We test if the political regime of a country associates with the patience of the citizens. Recent ﬁndings indicate that i) more democratic countries tend to have higher growth, and ii) patience correlates positively with economic development, suggesting a potential link between the political regime and patience. We document a positive association between the level of democracy and patience for most of the political regime indices that we use, even after controlling for region, economic development, geographical conditions, and culture. We report some evidence that political participation is behind our ﬁndings.
Since trust correlates with economic development and in turn economic development associates with political regime, we conjecture that there may be a relationship between trust and political regime. We investigate if trust aggregated on the country level correlates with the political regime. We do not ﬁnd any signiﬁcant association, with or without taking into account other factors (e.g. regional location, economic development, geographic conditions, culture) as well.
This study presents disparities in mortality rates of 38-41 European countires and attempts at giving explanations for these. Explanatory factors of premature (0-64 ages) and old age (above 65 years old) mortality rates are compared accordig to cause-specific diseases and genders for 2009. In addition, mortality disparities due to avoidable (preventable and treatable) diseases are analyzed on a narrower sample of countries for 2015.
The model applied in the investigations takes into account the living conditions and life-styles of the population in the given countries i.e. GDP per capita, geographical location, air-pollution, educational level, tobacco and spirit consumption habits, and health care expenditures.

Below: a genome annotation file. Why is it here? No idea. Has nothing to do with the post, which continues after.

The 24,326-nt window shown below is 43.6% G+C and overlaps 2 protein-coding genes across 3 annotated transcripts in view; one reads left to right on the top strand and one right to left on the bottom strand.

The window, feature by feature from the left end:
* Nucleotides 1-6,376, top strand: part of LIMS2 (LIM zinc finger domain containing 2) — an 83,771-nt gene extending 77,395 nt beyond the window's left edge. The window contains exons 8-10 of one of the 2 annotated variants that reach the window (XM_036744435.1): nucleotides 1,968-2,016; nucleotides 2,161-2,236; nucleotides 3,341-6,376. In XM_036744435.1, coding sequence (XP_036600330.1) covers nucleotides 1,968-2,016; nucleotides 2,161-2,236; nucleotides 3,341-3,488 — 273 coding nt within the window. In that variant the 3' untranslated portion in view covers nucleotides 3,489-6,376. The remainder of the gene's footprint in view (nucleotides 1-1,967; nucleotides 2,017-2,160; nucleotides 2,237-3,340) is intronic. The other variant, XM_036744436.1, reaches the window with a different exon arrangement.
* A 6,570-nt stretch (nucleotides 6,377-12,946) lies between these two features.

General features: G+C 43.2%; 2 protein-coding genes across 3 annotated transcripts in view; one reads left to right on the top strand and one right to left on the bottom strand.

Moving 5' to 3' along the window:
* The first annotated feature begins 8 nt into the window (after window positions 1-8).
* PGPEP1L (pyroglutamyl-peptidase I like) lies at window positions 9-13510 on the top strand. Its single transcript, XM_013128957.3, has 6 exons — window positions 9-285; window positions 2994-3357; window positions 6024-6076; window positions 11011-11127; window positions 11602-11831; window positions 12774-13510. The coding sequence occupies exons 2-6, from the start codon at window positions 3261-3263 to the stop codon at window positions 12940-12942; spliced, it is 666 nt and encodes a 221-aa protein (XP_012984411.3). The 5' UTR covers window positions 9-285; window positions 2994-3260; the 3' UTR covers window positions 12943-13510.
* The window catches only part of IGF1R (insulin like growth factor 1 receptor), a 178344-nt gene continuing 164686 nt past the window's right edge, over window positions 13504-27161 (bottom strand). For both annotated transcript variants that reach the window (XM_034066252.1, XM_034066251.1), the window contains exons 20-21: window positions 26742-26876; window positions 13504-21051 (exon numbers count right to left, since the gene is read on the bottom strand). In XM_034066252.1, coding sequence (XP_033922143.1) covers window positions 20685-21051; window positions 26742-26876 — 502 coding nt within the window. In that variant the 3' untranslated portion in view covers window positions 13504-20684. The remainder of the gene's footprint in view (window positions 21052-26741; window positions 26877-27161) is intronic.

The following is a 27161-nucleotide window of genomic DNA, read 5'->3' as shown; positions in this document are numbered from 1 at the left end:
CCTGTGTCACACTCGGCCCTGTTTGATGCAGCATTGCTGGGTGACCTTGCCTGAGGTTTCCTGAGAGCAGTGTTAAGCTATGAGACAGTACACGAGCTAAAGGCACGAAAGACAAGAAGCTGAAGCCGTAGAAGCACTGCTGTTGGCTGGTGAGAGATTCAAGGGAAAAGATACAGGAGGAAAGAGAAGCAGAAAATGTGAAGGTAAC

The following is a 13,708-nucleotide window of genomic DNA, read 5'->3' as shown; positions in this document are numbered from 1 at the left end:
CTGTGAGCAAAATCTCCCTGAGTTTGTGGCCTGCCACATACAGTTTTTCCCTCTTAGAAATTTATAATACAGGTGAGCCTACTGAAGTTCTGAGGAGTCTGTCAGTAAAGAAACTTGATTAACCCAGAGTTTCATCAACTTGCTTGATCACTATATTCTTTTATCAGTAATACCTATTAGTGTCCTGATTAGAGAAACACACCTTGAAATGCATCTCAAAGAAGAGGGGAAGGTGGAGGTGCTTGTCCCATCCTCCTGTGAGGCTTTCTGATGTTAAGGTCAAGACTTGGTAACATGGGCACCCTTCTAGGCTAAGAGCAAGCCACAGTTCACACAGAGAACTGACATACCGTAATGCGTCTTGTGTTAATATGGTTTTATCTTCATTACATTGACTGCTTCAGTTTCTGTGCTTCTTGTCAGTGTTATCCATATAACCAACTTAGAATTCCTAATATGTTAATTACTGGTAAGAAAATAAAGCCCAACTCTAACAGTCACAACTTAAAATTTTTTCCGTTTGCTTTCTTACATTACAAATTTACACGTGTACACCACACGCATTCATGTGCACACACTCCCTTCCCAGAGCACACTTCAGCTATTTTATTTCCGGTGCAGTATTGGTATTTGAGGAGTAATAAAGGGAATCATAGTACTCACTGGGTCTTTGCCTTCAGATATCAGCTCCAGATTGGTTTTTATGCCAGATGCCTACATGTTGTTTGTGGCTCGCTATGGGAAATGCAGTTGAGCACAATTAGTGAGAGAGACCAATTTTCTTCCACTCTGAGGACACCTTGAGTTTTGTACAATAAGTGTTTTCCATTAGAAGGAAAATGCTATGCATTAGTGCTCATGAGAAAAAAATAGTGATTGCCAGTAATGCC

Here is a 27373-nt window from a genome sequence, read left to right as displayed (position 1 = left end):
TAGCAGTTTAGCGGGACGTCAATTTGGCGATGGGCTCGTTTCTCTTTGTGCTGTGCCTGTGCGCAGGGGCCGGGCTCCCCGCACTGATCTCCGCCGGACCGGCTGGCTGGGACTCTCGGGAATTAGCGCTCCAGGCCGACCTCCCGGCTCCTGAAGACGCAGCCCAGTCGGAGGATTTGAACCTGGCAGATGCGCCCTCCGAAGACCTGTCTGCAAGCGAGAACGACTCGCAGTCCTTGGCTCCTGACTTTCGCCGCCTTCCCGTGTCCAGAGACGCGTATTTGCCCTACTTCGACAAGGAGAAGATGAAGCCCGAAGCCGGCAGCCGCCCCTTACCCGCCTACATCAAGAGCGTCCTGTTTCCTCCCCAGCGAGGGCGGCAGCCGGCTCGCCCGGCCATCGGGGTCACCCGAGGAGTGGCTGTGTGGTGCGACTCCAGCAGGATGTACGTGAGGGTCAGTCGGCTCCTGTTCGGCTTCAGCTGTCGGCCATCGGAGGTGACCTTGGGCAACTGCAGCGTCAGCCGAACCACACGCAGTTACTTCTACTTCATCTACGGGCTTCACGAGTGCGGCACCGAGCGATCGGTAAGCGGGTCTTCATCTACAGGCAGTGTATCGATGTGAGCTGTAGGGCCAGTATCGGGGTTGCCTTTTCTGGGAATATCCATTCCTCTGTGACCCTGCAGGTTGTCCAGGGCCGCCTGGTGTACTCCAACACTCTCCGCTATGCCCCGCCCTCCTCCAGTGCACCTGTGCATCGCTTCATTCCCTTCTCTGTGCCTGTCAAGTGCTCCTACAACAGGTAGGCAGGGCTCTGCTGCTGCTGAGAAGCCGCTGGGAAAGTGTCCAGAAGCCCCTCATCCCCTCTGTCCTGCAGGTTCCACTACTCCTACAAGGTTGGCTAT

The most astonishing result is connected with the effect of air pollution: this factor has a similarly big weight in increasing premature male mortality as the well-known factor, tobacco consumption. Moreover, in the case of old age male mortality air pollution even dominate the effect of smoking.
THE HUNGARIAN LABOUR MARKET 2019Editors: Károly Fazekas, Márton Csillag, Zoltán Hermann, Ágota Scharle
The Hungarian Labour Market Yearbook presents characteristics of the Hungarian labour market and employment policy, and provides an in-depth analysis of a topical issue each year. It is an important focus for the analyses and data published in the yearbook series to serve as a good source of knowledge on the various topics of labour economics and human resources management. The yearbook series presents the main characteristics and trends of the Hungarian labour market in an international comparison based on the available statistical information, conceptual research and empirical analyses in a clearly structured and easily accessible format. Continuing our previous editorial practice, we selected an area that we considered especially important from the perspective of understanding Hungarian labour market trends and the effectiveness of evidence-based employment policy. This year’s ‘In Focus’ revolves around education the labour market situation of youth.